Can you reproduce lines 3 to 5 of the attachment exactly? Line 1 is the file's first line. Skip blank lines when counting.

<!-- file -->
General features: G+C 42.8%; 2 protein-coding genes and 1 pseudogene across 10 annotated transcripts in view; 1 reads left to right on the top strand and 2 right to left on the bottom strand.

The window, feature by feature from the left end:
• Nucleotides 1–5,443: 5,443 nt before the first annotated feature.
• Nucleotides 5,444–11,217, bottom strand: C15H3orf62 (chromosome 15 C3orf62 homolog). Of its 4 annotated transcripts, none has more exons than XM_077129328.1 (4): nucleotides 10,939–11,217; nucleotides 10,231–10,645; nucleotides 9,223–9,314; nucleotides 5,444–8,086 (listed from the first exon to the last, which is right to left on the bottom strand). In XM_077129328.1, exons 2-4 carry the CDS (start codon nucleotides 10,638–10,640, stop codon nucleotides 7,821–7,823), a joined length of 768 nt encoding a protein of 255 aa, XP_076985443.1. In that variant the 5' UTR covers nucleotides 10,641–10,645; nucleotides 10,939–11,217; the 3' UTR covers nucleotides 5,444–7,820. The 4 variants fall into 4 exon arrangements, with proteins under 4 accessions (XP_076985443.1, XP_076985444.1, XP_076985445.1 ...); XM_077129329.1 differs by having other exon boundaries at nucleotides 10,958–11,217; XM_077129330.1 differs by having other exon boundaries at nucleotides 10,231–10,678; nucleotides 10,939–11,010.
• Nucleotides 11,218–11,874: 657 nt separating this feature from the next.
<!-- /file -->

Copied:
• Nucleotides 1–5,443: 5,443 nt before the first annotated feature.
• Nucleotides 5,444–11,217, bottom strand: C15H3orf62 (chromosome 15 C3orf62 homolog). Of its 4 annotated transcripts, none has more exons than XM_077129328.1 (4): nucleotides 10,939–11,217; nucleotides 10,231–10,645; nucleotides 9,223–9,314; nucleotides 5,444–8,086 (listed from the first exon to the last, which is right to left on the bottom strand). In XM_077129328.1, exons 2-4 carry the CDS (start codon nucleotides 10,638–10,640, stop codon nucleotides 7,821–7,823), a joined length of 768 nt encoding a protein of 255 aa, XP_076985443.1. In that variant the 5' UTR covers nucleotides 10,641–10,645; nucleotides 10,939–11,217; the 3' UTR covers nucleotides 5,444–7,820. The 4 variants fall into 4 exon arrangements, with proteins under 4 accessions (XP_076985443.1, XP_076985444.1, XP_076985445.1 ...); XM_077129329.1 differs by having other exon boundaries at nucleotides 10,958–11,217; XM_077129330.1 differs by having other exon boundaries at nucleotides 10,231–10,678; nucleotides 10,939–11,010.
• Nucleotides 11,218–11,874: 657 nt separating this feature from the next.